Sometimes characters can be problematic simply because of who they are. Such was the case for Laura Palmer, Ian Palmer’s ex-wife in The Reunion.
We all know that in real life, ex-spouses can be a headache, so it would have been all too easy for me to make Laura into a stereotypical bitch. But then again, life isn’t always what we expect, and being eternal optimist I am, I’d like think there are ex-spouses out there who are like my late grandmother–good people trying to make the best out of awkward situations. Besides, I didn’t want to make Laura too common and too predictable.
Laura bursts onto the scene as soon as she learns about her ex-husband’s new romance. Of course she wants to check out Gillian, the leading lady. Her motive, however, isn’t a scheme to try to win Ian back. She’s found someone else. She doesn’t want Ian back. Her motive is her children, and because she’s a good mother she wants to meet with Gillian to draw up the ground rules regarding the kids. Naturally, she’ll bring up Ian during the conversation. Laura is nothing if not direct.
As the story unfolds readers will see Laura not as a witch, but as a woman mislead into a marriage by a man who now admits he married her for all the wrong reasons. She may have looked like Gillian, but she wasn’t Gillian, and for too many years he made her miserable because of it. Fortunately for Laura, she’s found happiness with her finance, Will, and she’s built a new life for herself, helping him run a horse ranch near Steamboat Springs. For a “villain” she’s turned out to be surprisingly likable.
I seem to have gotten into the habit of creating some really evil antagonists. So much so that they’re even scaring me and leaving me wondering, “Where on earth are these people coming from?” Then my good friend and fellow author, David Lee Summers, explained to me that the antagonist doesn’t always have to be an evil villain. He or she could simply be someone whose goals are contrary to the protagonist’s goals. So, after listening to David’s comments, I decided to give it a whirl and come up with an “un-evil” antagonist. Someone who stands in the way of the protagonist, but has no evil intentions.
Harrison Tyler, or Hal, as his friends call him, is a nurse practitioner with an orthopedic surgeon, and he’s one of three antagonists who appear in The Journey. We first meet Hal during a time when Jeremy, the leading man, is missing and presumed dead, while Cassie, his wife, is still recovering from a broken leg. The time has come for her cast to be removed, and as luck would have it, the technician is out that day, the job falls on Hal, who immediately falls for Cassie. Her brother-in-law, Larry, is also there. He can see that Hal is a decent guy, so he encourages her to go have coffee with him. A reluctant Cassie finally agrees, just to get Larry off her back.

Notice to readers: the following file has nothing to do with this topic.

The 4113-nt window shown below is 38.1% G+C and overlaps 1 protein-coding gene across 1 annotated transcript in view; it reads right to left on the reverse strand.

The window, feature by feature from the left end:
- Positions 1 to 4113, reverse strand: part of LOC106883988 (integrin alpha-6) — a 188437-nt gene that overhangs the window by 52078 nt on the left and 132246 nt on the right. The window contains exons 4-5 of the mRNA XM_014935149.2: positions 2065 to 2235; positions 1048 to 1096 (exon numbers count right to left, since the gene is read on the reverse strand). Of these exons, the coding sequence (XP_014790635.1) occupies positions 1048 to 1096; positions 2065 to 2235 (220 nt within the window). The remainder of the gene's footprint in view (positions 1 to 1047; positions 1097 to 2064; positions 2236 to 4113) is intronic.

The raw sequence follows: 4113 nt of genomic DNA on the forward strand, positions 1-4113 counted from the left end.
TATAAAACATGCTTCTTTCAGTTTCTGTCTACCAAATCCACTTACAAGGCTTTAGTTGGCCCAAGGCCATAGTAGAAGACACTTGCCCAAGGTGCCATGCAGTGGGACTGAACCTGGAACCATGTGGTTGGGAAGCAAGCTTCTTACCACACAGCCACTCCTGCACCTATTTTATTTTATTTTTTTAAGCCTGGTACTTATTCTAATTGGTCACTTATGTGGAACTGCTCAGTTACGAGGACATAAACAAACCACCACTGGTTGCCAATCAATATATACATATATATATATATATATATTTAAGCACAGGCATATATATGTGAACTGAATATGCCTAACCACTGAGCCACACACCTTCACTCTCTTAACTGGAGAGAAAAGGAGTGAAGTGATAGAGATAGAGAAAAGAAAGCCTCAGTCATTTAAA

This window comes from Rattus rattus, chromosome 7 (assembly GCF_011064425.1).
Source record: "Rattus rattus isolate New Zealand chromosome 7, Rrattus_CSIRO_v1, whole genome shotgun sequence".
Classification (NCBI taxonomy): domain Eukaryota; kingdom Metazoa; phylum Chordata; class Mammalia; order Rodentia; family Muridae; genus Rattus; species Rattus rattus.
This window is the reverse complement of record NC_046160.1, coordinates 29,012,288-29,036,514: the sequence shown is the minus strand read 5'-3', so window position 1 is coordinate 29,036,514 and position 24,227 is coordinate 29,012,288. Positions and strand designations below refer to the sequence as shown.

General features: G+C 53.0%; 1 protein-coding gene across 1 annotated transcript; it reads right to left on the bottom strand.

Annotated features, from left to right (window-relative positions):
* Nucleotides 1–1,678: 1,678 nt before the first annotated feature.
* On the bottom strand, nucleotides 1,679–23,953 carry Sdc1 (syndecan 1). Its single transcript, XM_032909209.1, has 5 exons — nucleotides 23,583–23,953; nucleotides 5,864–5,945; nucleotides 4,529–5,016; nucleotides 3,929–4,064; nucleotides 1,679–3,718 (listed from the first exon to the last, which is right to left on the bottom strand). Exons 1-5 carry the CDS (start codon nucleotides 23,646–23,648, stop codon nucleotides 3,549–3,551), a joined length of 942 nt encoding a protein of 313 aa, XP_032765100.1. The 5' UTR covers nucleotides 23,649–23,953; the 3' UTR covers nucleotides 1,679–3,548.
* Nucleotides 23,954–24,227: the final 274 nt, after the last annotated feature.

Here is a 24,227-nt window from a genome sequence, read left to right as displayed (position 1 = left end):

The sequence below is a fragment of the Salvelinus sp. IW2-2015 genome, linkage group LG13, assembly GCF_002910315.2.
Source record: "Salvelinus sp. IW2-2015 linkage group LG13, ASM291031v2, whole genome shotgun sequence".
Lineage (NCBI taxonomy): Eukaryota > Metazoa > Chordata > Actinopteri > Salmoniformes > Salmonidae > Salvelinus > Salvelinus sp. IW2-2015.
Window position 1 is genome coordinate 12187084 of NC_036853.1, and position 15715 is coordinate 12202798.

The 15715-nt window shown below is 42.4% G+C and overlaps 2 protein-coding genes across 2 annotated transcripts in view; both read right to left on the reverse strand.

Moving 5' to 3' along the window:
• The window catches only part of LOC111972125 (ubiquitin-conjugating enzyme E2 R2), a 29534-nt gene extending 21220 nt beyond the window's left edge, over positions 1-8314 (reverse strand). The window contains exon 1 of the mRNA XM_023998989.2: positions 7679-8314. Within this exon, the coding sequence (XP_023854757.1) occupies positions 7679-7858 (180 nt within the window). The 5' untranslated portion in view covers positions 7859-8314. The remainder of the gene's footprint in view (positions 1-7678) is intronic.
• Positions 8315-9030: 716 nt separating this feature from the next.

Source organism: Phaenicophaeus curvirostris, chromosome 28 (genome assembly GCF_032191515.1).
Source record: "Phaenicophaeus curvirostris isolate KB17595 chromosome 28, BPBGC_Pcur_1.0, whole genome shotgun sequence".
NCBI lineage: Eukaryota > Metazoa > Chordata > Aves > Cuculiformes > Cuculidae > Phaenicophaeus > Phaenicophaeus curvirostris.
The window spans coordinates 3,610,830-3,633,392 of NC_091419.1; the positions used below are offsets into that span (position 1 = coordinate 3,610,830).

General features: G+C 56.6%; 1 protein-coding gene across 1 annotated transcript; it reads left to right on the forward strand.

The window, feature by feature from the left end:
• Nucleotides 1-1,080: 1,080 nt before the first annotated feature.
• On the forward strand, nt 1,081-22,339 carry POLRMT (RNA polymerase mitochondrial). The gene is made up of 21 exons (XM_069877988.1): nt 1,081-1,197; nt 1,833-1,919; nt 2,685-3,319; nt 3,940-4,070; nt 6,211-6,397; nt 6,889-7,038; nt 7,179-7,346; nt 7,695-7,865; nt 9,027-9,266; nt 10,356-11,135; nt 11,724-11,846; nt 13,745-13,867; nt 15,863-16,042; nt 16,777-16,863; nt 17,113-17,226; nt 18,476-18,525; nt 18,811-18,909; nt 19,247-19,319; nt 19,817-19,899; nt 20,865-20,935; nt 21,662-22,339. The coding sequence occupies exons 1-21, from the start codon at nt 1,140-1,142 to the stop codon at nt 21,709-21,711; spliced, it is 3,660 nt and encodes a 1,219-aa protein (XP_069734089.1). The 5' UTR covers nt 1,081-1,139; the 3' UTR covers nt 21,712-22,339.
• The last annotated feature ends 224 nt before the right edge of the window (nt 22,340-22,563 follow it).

Cassie sees Hal as a friend who’s come into her life at a time when she really needs one. To Hal, however, Cassie is a rare find. And while he hasn’t quite fallen in love with her, he knows he wants her, and he’s willing to wait patiently until she’s ready for him. And if it means having to be persistent, if not a little manipulative, so be it. His intention isn’t to cause any harm. He simply wants to make Cassie his–before it’s too late.
Hal is a purely fictitious character and not inspired by anyone I’ve ever met in real life. He’s a nice guy who’s found himself in the awkward position of wanting something he can never really have, but still trying to reach for it anyway.
Larry was one of those characters I found a little intimidating to work with. He’s the younger son of Ian, the leading man in The Reunion. Larry is first introduced as an angry seventeen-year-old, bitter over his parents’ divorce. He’s been told, many times, that they went their separate ways because they were unhappy together, however, Larry doesn’t see it that way. Deep down, he thinks they broke up because he was a bad kid–a fairly common occurrence with children of divorce. His mission is to thwart his parents’ new relationships, and Gillian, the leading lady, is in his cross hairs.
When Larry isn’t trying to sabotage his parents’ happiness he’s a typical high school senior. He makes good grades, he has a good circle of friends, and, after graduation, he plans on attending culinary school and becoming a chef. Unfortunately, teenagers have a knack for getting themselves into trouble, and Larry is certainly no exception. Trouble will come his way when he lies to his father and sneaks out to a drinking party in the woods.
Larry is a fictitious character and not inspired by anyone in particular that I’ve known. However, as the story progresses, circumstances force him to change his attitude, and by the time he appears in the The Journey, he will have matured into a remarkable young man.